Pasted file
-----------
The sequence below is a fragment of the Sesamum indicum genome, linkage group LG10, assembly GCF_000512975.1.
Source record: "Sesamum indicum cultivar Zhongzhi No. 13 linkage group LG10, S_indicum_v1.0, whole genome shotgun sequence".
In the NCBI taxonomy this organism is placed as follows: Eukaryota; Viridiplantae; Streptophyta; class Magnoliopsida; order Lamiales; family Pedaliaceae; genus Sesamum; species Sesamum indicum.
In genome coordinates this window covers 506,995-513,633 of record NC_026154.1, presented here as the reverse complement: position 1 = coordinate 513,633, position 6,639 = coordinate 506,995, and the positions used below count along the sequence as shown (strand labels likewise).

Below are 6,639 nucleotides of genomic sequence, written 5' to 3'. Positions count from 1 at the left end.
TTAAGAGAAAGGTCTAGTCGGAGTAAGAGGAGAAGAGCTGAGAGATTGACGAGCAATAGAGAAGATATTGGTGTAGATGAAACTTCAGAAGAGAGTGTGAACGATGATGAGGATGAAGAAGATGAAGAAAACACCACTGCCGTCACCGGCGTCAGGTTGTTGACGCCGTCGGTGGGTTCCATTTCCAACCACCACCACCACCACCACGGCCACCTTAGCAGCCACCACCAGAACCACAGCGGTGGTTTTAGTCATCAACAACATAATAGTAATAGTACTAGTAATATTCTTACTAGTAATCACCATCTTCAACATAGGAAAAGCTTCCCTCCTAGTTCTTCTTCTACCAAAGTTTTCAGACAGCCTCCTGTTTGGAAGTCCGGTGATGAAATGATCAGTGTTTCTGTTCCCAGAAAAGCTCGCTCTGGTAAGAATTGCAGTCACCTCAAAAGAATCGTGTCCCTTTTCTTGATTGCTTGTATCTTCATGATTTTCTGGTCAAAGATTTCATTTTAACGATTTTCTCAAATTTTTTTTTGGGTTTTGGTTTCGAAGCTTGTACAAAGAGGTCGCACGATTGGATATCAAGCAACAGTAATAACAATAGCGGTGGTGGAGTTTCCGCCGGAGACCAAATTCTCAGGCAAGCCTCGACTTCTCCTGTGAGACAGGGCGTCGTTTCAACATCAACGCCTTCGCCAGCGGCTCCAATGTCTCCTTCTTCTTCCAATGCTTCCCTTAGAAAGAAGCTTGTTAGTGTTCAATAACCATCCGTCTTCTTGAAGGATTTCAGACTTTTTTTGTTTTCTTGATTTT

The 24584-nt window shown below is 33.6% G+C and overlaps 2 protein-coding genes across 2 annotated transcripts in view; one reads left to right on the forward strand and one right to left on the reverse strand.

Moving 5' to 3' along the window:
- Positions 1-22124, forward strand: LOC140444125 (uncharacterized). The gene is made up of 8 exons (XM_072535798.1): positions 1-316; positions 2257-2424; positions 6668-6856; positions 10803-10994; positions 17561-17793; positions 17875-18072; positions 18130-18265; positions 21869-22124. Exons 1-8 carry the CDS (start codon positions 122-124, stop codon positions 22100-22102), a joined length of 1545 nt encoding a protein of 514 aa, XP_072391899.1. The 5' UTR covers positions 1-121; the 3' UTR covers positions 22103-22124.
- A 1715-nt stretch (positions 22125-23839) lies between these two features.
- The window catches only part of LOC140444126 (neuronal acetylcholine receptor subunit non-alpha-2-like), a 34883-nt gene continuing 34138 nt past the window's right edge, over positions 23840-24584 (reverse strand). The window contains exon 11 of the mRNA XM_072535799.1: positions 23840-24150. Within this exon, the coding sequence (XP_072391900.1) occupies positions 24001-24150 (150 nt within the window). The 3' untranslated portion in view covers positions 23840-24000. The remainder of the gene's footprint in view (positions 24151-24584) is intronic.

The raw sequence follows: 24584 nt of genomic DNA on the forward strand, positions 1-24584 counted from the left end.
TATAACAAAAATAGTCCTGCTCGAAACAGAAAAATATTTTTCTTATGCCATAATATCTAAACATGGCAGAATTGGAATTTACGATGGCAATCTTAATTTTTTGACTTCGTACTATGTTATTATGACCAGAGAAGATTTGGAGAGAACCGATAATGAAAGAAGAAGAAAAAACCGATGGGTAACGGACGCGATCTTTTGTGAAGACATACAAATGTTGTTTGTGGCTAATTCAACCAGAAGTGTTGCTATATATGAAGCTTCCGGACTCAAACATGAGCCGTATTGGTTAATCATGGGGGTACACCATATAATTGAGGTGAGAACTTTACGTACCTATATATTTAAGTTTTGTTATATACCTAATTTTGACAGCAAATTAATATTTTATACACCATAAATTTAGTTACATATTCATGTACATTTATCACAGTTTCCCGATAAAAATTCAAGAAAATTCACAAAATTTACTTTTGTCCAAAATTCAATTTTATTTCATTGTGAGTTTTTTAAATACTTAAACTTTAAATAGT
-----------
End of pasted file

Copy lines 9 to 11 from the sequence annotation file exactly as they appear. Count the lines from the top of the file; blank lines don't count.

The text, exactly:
- Positions 1-22124, forward strand: LOC140444125 (uncharacterized). The gene is made up of 8 exons (XM_072535798.1): positions 1-316; positions 2257-2424; positions 6668-6856; positions 10803-10994; positions 17561-17793; positions 17875-18072; positions 18130-18265; positions 21869-22124. Exons 1-8 carry the CDS (start codon positions 122-124, stop codon positions 22100-22102), a joined length of 1545 nt encoding a protein of 514 aa, XP_072391899.1. The 5' UTR covers positions 1-121; the 3' UTR covers positions 22103-22124.
- A 1715-nt stretch (positions 22125-23839) lies between these two features.
- The window catches only part of LOC140444126 (neuronal acetylcholine receptor subunit non-alpha-2-like), a 34883-nt gene continuing 34138 nt past the window's right edge, over positions 23840-24584 (reverse strand). The window contains exon 11 of the mRNA XM_072535799.1: positions 23840-24150. Within this exon, the coding sequence (XP_072391900.1) occupies positions 24001-24150 (150 nt within the window). The 3' untranslated portion in view covers positions 23840-24000. The remainder of the gene's footprint in view (positions 24151-24584) is intronic.